Oil wealth produces a signature style: call it crass class. The Kuwaiti Emir's residence, where President George W. Bush had dinner last Friday evening is, for example, a sprawling mix of gaudy contemporary art and expensive antiques. Loud paintings of harems and the ruling Sabah clan hang near Louis XVI enameled clocks and candlesticks in the long hallways. Enormous, overstuffed sofas squat on a collection of rare antique carpets in room after empty room. Behind the palace, two speedboats and a large yacht protected behind the Emir's man-made harbor obscure the otherwise lovely view of the Persian Gulf.
Oil money is everywhere here. And while it may seem like simple excess, there is a larger, more interesting point behind the fact that at Bush's stop last Sunday in Abu Dhabi the press lunch consisted of a dozen or so lavish dishes delivered sequentially on a 30-person service of monogrammed, gilt Limoges china. (The meal was delicious, thank you, but surprisingly none of the dishes was as good as the goat's brains from the buffet laid out by the palace of Sheikh Mohammed bin Rashid Al-Maktoum of Dubai on Monday). Back to the interesting part: amid all the excess, the Gulf is becoming a test case for the theory that oil wealth is a curse rather than a blessing when it comes to democratic development.
For years observers have argued that economic development can be hindered by oil wealth, a phenomenon called the "resource curse." Some, like Prof. Terry Karl of Stanford, say that excess oil exports also impede democratization. Tom Friedman of the New York Times even argues that democratization and the price of oil move in inverse proportion: when the price of oil goes up, he argues, crackdowns on political freedom ensue. Much academic ink has been spilled in pursuit of a model that can accurately link oil wealth and lack of freedom.
It may now be possible to propose a corollary theory: countries that greet American Presidents with the gaudiest displays of oil wealth tend to be the least democratic. In Abu Dhabi, Sheikh Khalifa bin Zayed presented Bush with an obscene necklace consisting of a number of increasingly large solid gold stars encrusted with scores of diamonds, rubies and emeralds. Though Bush talked up his "Freedom Agenda" there, his aides dodged questions about the fact that 50% of the country's parliament is appointed by Sheikh Khalifa, who is also the lifetime "President." Saudi Arabia, the most repressive of all the countries Bush visited on his trip, tried to outdo the "President Sheikh" Monday evening with a jewel-laden gold medallion dangling from a chain encrusted with rubies and emeralds.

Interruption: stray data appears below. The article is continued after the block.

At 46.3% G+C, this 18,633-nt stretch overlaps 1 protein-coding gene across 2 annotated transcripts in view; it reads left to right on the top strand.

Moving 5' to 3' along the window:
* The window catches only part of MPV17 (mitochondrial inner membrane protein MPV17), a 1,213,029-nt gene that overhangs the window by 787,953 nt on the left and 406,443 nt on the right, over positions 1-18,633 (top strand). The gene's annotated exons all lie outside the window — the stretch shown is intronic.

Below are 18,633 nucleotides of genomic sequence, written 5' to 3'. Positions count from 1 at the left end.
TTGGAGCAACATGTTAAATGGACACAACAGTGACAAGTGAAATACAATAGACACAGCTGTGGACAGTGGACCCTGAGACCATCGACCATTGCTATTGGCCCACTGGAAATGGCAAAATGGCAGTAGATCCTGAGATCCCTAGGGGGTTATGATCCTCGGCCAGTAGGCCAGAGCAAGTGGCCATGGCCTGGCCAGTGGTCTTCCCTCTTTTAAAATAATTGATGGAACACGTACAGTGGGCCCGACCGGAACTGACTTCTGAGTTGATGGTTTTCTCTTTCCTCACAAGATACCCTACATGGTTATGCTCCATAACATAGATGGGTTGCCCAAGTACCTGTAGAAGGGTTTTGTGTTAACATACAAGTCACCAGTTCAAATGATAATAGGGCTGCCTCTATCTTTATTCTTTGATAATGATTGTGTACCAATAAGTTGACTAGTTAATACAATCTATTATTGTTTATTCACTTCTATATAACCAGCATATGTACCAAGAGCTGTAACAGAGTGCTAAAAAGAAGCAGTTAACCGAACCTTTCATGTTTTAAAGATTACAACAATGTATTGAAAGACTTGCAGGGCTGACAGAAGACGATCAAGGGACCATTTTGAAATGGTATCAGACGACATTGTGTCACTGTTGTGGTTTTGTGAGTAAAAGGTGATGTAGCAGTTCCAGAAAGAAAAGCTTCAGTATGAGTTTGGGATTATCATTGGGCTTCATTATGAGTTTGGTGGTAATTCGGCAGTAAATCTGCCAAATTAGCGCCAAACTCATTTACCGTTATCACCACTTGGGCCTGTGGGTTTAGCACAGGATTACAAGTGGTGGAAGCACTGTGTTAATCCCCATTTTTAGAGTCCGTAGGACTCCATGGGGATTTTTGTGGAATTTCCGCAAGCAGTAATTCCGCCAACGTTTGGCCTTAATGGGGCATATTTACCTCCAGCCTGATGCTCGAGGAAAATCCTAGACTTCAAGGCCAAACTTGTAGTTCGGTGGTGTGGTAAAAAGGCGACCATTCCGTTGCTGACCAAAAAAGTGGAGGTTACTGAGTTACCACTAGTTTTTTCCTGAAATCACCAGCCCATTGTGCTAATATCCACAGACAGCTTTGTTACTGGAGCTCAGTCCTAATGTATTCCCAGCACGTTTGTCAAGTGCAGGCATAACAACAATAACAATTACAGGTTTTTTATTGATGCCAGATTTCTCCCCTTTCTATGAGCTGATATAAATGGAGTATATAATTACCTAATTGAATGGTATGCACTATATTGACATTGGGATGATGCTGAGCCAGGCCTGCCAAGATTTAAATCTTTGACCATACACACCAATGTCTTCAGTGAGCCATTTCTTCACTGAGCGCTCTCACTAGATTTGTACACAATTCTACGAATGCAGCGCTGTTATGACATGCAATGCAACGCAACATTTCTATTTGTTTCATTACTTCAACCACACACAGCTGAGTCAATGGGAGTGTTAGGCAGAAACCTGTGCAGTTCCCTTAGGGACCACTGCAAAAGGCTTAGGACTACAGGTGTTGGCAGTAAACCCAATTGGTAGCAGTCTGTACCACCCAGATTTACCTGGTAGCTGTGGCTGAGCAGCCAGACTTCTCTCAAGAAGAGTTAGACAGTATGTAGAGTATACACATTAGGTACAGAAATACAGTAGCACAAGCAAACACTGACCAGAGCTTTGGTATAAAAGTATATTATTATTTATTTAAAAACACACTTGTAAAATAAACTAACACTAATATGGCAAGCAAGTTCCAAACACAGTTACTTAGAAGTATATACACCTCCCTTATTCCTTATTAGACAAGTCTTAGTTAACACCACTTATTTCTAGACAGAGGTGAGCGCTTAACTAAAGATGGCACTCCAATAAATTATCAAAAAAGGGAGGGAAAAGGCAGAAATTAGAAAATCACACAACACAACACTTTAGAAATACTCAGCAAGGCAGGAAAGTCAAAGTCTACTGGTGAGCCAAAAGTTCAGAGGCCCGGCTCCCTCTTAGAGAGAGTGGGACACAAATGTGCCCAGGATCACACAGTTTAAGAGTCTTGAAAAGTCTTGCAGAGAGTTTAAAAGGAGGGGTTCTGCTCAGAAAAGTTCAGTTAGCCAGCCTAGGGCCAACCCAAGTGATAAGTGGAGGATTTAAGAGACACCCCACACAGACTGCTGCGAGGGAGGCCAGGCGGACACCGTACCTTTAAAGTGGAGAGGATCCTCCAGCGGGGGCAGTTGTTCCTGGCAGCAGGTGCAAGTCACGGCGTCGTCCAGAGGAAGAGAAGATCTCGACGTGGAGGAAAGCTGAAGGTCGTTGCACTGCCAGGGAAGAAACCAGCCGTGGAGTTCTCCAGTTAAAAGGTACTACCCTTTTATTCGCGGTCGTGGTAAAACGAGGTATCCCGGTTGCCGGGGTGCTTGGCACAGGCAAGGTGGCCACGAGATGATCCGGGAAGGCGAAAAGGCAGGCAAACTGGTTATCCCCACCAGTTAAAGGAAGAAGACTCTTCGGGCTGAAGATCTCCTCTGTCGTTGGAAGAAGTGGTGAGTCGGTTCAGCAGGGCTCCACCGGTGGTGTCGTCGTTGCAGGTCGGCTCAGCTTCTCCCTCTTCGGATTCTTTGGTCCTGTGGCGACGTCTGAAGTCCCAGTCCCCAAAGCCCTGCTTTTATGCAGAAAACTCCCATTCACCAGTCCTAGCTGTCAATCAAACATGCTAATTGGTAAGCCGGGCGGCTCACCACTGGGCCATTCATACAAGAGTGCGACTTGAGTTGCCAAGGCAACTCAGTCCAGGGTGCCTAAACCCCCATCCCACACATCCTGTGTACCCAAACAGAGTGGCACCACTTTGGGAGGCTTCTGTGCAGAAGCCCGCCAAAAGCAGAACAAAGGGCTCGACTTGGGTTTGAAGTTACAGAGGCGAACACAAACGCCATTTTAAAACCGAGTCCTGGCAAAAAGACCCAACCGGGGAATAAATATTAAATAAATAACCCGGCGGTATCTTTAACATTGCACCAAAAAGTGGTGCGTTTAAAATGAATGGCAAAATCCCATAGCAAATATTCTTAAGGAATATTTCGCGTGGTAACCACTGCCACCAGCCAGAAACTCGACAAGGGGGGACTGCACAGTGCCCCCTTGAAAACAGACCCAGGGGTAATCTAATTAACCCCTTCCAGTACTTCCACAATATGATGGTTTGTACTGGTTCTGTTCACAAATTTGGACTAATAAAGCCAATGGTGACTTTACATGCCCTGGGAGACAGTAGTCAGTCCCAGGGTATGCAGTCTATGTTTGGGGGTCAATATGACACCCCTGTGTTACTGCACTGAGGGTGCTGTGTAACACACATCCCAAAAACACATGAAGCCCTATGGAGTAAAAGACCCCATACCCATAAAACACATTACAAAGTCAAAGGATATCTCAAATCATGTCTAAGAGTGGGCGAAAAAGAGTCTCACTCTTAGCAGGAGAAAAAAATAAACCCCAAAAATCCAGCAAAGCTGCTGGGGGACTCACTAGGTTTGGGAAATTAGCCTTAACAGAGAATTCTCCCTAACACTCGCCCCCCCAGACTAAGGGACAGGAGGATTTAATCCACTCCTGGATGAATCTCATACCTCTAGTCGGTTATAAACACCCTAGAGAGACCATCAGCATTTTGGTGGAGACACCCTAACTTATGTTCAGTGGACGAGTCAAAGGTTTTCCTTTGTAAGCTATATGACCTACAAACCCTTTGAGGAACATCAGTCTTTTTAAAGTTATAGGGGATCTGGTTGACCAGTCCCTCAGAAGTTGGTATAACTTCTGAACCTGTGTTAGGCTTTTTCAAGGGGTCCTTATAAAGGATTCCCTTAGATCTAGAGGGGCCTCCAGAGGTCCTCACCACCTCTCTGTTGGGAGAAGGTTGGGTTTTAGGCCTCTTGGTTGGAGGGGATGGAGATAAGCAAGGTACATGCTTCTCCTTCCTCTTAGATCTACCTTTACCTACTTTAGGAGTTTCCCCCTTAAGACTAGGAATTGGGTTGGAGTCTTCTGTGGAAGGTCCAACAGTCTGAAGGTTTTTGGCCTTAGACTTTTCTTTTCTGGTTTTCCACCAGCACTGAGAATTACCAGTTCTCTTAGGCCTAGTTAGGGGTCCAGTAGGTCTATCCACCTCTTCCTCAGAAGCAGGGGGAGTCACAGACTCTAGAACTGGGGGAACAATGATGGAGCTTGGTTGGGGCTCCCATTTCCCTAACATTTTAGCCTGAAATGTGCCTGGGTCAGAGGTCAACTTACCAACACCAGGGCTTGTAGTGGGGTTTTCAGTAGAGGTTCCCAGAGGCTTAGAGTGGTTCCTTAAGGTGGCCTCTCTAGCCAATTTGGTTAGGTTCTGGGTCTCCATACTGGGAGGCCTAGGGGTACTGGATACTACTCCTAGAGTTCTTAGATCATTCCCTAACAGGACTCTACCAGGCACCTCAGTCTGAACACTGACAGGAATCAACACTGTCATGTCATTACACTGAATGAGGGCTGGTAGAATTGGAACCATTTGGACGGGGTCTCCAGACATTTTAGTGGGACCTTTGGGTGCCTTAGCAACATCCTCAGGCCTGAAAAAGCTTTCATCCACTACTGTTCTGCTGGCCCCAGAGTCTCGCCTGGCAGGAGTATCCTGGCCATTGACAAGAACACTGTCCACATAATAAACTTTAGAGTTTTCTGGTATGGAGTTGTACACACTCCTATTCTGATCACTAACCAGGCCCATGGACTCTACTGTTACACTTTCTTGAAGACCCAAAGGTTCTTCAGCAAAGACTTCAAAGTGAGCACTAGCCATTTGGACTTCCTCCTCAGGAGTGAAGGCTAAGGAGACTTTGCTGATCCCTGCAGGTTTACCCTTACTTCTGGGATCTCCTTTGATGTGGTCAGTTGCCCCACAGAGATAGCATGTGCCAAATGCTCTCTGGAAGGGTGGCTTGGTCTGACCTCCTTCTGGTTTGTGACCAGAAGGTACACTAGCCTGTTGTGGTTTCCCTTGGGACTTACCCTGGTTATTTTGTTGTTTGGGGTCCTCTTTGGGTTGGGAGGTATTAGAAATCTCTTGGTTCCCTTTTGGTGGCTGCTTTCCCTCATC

In Bahrain, whose oil ran out a few years ago, all Bush got was a sword dance. Which was charming. It's not as if Bahrain doesn't have money it just doesn't have obscene amounts of money from oil exports. Not coincidentally democratic reform has moved forward consistently over the last ten years, producing a new constitution and a bicameral parliament. A U.S. ambassador in the region says the relationship between oil wealth and democratic development explains the difference. "Bahrain has a large population that's unemployed and there are debates about resource allocation," he says. "If people can't participate in those debates, that's going to fuel tension and instability."
But it is not as simple as oil wealth equaling authoritarianism, let alone democracy fluctuating with the price of oil. The baby steps in Bahrain aren't in league with democratic development elsewhere in the world, and the trends there can hardly be considered permanent. More important, how do you account for oil-rich countries as diverse as Norway, Britain, Malaysia, Indonesia, Mexico and Venezuela? And would the theory apply to oil-rich states in the U.S.? Prof. Karl says oil and democracy don't mix when the black gold dominates a country's exports. "Countries that are most dependent on oil are the least likely to liberalize," she says.
The theory is holding up in the Gulf almost. On the one hand, Saudi Arabia and Iran are not liberalizing, while Bahrain is. The outlier is Dubai. It is diversifying economically as its oil runs out, but has taken almost no steps to democratize. When Bush brought up the "Freedom Agenda" in private talks with Sheikh Mohammad, says National Security Advisor Stephen Hadley, all he got was a nod.
That doesn't mean countries won't pretend. It's harder these days not to have at least some democratic decoration. Which explains why oil-rich Kuwait may have attempted reforms but now, thanks to its enormous reserves, is finding it hard to stick with them. Bush touted the fact that two women have served in the Kuwaiti parliament since suffrage was extended to them 18 months ago. But it was inconvenient for the President to discover that both were appointed by the Emir rather than elected. Worse, one was hounded out of parliament in the face of impeachment hearings last spring, and the other is facing them now. Thanks to $100 oil, it seems, democratizing in the Gulf is like decorating here: more crass than class.